Buying, selling, or using prescription drugs without a prescription is illegal throughout the United States. As a result, there can be a great disparity in the prices of benzodiazepines depending upon the addict’s location and whether they are abusing a prescription or they are buying them on the street. Xanax, the most commonly abused benzodiazepines, has a street value which can range from $2-$20 per pill, often available at the lower end of that range. As a result, even without a prescription, benzodiazepines are not a particularly expensive addiction, at least monetarilyiv.
The life cost of benzodiazepines, however, can be considerably higher. While most benzodiazepine addicts are not driven to theft or robbery in order to support their habit, there are other effects these drugs have on people which can increase their chances of violent or illegal behavior. Drugs like Xanax, for instance, have been demonstrated, both in studies and anecdotally, to increase a user’s tendency towards violence and other erratic behavior. These drugs cause profound changes in a person’s psychological makeup, rendering them unpredictable and potentially violentv.
Benzodiazepines are central nervous system depressants. This means that they act by released a chemical called gamma-aminobutyric acid (or GABA), which produces a natural hypnotic and calming effect. These drugs typically act very quickly and last for a few hours, depending upon the dose. While people typically take these drugs in order to “feel good”, even short-term usage can result in several undesired effects. These include nausea, memory loss, tremors, constipation, dry mouth, loss of appetite, mood swings and unpredictability, and confusion. Most of these issues are the result of over-sedation and will be alleviated shortly after the drug is processed through the body.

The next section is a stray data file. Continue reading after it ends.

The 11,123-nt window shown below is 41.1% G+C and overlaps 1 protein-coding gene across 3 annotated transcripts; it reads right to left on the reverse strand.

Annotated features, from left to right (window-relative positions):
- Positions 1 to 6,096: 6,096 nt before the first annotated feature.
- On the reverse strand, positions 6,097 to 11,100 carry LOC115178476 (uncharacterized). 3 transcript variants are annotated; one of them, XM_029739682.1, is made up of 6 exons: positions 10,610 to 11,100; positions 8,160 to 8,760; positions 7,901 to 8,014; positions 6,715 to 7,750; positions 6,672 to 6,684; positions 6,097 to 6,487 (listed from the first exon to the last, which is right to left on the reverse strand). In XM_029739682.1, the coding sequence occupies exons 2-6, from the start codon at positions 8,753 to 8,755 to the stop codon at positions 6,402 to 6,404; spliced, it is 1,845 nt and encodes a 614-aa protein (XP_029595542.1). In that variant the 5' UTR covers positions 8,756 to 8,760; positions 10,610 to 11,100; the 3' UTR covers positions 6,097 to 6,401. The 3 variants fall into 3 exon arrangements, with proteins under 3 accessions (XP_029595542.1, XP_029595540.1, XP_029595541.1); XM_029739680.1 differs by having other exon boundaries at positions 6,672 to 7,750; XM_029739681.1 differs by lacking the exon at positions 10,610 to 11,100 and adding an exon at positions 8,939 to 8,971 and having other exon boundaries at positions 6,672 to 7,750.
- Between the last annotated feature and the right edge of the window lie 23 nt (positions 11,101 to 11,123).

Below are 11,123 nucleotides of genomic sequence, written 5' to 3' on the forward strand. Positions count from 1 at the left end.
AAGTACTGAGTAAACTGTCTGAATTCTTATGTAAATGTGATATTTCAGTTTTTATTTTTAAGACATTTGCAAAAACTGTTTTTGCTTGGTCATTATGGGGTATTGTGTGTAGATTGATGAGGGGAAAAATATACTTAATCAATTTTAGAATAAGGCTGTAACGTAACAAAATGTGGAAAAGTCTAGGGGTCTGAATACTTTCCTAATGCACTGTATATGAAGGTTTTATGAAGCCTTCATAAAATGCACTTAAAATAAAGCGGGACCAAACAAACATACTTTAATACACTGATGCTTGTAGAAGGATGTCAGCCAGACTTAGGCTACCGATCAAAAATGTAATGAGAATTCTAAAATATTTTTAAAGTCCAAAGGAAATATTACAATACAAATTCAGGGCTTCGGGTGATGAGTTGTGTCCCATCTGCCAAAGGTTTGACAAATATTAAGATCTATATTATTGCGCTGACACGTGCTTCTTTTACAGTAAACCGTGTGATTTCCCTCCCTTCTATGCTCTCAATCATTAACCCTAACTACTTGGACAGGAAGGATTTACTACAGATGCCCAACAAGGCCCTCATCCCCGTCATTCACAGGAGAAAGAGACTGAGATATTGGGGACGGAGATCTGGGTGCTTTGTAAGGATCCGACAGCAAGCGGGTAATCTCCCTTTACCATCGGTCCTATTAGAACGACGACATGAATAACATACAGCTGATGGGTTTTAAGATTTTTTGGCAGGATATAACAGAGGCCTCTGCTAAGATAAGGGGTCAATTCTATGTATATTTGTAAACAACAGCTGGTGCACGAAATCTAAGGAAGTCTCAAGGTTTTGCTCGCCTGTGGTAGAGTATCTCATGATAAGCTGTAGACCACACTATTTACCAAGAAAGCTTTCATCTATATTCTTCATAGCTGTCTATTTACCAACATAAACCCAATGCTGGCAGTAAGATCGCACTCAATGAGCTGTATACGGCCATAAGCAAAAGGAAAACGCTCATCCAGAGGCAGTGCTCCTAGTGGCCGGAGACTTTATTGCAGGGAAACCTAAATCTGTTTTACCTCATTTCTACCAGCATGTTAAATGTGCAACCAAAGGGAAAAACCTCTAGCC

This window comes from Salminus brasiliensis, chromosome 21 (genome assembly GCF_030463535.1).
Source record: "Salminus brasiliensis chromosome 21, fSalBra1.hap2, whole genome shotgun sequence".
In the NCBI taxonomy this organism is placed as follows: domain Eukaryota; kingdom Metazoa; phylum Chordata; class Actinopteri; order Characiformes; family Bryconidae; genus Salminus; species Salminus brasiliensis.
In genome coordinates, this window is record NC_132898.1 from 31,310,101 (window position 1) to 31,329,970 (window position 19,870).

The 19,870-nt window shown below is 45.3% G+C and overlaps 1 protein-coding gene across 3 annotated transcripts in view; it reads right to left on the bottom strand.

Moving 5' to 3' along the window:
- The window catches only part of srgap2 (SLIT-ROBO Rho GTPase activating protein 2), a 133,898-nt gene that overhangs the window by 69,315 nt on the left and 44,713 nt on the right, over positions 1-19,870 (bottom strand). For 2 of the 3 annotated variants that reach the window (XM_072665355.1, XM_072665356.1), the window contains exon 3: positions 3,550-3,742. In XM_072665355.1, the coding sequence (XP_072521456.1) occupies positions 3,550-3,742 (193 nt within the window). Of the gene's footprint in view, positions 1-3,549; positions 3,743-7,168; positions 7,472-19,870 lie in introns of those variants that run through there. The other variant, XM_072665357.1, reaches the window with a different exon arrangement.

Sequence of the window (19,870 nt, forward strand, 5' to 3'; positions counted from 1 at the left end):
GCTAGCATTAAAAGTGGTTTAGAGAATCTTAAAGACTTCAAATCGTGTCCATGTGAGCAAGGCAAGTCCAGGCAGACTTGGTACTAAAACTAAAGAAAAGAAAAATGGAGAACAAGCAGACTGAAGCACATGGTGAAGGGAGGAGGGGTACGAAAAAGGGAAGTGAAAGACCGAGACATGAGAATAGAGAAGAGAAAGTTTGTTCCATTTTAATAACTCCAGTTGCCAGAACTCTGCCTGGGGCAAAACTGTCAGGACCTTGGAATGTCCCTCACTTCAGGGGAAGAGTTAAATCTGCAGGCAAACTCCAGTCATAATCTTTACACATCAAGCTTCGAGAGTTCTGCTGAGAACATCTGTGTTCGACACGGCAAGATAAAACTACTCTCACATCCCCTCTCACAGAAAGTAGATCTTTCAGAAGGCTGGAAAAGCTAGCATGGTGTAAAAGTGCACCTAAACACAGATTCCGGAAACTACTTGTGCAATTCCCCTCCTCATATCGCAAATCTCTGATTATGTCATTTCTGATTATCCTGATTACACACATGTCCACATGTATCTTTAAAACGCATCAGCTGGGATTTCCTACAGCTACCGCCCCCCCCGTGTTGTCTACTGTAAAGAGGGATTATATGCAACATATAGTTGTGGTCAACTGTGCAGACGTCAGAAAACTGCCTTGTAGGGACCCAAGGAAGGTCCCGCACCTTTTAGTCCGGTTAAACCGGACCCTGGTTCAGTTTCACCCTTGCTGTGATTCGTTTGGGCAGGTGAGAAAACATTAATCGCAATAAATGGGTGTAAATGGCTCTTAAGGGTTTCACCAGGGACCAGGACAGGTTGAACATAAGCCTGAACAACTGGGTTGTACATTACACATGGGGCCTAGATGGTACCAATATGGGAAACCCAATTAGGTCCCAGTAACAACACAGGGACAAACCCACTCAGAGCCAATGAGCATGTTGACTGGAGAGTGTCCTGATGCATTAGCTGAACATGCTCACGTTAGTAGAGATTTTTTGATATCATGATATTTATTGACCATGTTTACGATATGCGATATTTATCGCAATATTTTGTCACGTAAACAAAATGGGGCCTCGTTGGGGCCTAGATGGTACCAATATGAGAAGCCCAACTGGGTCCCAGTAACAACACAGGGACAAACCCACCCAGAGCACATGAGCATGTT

Benzodiazepines are usually prescribed strictly in the short-term to immediately address issues a person is going through. As such, they are not intended to be used in the long-term and can pose significant threats to an addict when they are used outside of medical supervision. Many of the long-term effects are still being studied, but scientists agree that long-term benzodiazepine abuse is likely to adversely affect memory, sensory perceptions, processing speed, and learning processes.
Additionally, benzodiazepine abuse has been linked to an elevated risk for dementia. In users taking benzodiazepines for less than three months, there was shown to be zero increased risk for dementia. That risk skyrockets to an 84% increased risk in those abusing the drugs for over six months.
As with many drugs, the greatest risk to benzodiazepine addicts is the danger of overdose. Drug overdose is the leading cause of preventable death in the United States, and approximately 120 people die every day from it. When benzodiazepines reach a toxic level in the bloodstream, they can shut down the central nervous system completely, resulting in lethal heart failure or a variety of other potentially life-threatening complicationsvi.